Amateur astronomers are capturing the first images of the supernova, or exploding star, in the famous galaxy Messier 82 (M82), which appears along our line of sight to the famous Big Dipper asterism. The first to recognize the supernova, it seems, was a team of students at the University College London Observatory, inside the London city limits, on January 21, 2014 (view press release). It is bright enough to be visible in small telescopes, and it’s apparently still getting brighter. It’s well placed for viewing in the evening hours.
M82 is a near neighbor in our vast universe of galaxies. This is the closest supernova in years, at 11 or 12 million light-years away. Hopefully, it goes without saying that there is no danger. Members of the EarthSky community captured the images below. Enjoy thinking about this vast explosion in space, which actually happened millions of years ago. We are only now seeing its light.
Some are saying this is the nearest supernova since Supernova 1987A in the Large Magellanic Cloud. However, there was another supernova, Supernova 1993J, in M81 some 20 years ago. The supernova’s preliminary designation is PSN (Preliminary Supernova) J09554214+6940260. Expect a better name soon! Skyandtelescope.com reports:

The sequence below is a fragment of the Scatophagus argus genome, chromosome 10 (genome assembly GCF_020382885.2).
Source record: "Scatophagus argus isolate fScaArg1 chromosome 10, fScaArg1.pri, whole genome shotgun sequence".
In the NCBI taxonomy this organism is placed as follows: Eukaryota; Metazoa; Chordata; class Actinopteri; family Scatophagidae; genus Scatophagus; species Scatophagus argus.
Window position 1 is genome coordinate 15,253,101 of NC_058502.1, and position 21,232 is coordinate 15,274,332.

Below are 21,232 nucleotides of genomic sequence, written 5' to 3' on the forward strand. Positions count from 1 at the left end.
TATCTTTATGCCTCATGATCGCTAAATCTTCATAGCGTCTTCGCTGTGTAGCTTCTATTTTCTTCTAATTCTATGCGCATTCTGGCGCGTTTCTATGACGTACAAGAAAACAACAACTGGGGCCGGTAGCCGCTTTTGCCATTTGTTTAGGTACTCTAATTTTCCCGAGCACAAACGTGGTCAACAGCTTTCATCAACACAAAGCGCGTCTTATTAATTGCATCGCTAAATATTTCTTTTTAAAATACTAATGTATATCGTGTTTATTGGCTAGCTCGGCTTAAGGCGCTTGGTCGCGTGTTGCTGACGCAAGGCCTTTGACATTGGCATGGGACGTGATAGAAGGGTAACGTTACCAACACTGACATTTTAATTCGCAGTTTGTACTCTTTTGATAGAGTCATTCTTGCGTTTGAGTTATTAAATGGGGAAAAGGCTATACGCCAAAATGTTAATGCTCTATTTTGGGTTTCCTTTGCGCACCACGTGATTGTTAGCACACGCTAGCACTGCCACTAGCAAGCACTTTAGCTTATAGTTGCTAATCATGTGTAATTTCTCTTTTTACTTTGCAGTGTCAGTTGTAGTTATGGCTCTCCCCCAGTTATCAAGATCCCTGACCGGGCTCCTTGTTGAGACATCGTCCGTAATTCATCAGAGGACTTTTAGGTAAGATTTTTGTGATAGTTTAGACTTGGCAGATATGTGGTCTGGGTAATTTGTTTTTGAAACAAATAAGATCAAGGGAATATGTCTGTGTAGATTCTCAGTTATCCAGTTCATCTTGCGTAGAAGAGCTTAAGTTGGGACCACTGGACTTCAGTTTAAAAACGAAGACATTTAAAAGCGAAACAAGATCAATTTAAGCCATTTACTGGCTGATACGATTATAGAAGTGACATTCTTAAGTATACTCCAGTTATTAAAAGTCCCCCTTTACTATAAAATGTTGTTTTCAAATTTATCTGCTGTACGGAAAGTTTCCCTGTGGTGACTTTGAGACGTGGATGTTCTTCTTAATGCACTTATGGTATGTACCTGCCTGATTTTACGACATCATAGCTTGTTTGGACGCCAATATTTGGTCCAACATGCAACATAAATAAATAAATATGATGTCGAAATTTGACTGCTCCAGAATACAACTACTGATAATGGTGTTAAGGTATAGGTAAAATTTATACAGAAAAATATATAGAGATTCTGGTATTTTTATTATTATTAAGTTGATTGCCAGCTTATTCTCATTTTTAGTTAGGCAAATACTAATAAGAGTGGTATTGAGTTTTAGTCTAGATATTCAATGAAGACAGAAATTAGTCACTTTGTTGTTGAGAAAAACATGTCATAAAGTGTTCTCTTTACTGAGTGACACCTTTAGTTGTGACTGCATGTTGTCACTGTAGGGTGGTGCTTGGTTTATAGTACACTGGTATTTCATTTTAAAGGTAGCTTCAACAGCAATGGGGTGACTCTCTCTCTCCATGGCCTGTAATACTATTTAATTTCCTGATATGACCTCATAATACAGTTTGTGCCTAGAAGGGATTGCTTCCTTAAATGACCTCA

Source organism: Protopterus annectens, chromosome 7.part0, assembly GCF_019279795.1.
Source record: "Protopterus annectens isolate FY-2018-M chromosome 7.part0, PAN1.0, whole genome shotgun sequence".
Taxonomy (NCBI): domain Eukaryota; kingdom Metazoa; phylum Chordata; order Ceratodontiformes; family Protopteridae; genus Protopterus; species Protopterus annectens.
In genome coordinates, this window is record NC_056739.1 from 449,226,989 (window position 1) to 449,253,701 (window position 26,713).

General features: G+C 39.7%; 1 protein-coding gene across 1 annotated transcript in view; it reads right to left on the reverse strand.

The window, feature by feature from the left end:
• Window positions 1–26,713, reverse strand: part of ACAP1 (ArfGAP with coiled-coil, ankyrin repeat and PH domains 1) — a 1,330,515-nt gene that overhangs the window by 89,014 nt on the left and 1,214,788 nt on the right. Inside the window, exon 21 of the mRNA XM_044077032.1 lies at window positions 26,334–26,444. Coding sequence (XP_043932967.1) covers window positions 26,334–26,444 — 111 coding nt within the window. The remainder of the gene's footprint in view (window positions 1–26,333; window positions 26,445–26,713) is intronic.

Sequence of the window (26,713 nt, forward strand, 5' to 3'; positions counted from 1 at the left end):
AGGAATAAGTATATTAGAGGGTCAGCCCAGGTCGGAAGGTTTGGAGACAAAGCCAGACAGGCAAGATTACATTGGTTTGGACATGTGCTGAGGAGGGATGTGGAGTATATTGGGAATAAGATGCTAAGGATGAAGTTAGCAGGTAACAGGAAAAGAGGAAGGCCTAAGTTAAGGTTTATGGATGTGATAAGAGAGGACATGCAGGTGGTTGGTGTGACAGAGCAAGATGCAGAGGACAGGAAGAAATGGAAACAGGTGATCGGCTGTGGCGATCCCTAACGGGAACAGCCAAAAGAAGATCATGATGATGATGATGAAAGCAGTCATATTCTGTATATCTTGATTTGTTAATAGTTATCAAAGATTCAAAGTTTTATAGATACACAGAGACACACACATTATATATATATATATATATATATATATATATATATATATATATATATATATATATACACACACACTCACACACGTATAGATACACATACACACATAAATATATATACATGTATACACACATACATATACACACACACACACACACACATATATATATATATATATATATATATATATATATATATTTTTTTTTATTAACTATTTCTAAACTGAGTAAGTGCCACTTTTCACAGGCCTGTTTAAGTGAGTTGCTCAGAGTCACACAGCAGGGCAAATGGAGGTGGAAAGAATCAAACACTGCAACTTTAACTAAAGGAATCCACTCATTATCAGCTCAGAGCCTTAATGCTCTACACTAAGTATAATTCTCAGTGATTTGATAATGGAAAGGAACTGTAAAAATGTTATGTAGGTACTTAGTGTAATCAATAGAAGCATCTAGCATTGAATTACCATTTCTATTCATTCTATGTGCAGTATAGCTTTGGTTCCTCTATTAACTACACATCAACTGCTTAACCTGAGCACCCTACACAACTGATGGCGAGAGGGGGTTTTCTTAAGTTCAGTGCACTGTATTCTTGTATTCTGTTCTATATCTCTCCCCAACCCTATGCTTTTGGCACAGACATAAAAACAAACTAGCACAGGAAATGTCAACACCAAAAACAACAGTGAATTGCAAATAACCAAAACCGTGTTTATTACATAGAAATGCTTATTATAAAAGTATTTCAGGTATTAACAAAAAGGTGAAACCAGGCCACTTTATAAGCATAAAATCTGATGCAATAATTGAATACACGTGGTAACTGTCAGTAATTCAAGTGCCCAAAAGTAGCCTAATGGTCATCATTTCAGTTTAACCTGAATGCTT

A spectrum reported by Yi Cao and colleagues (Caltech) suggests that the supernova may still be two weeks away from reaching its peak brightness. The spectrum shows it to be a Type Ia supernova — an exploded white dwarf — with debris expanding at 20,000 kilometers per second. It is reddened, and hence must also be dimmed, by dust in M82 along our line of sight.
You need a telescope to see the supernova, so check with your local science or astronomy club. Some may be having impromptu star parties in its honor. M82 is well up in the northeastern sky by 7 or 8 p.m. (for observers at mid-northern latitudes). The waning gibbous moon doesn’t rise until much later.
Deborah Byrd created the EarthSky radio series in 1991 and founded EarthSky.org in 1994. Today, she serves as Editor-in-Chief of this website. She has won a galaxy of awards from the broadcasting and science communities, including having an asteroid named 3505 Byrd in her honor. A science communicator and educator since 1976, Byrd believes in science as a force for good in the world and a vital tool for the 21st century. "Being an EarthSky editor is like hosting a big global party for cool nature-lovers," she says.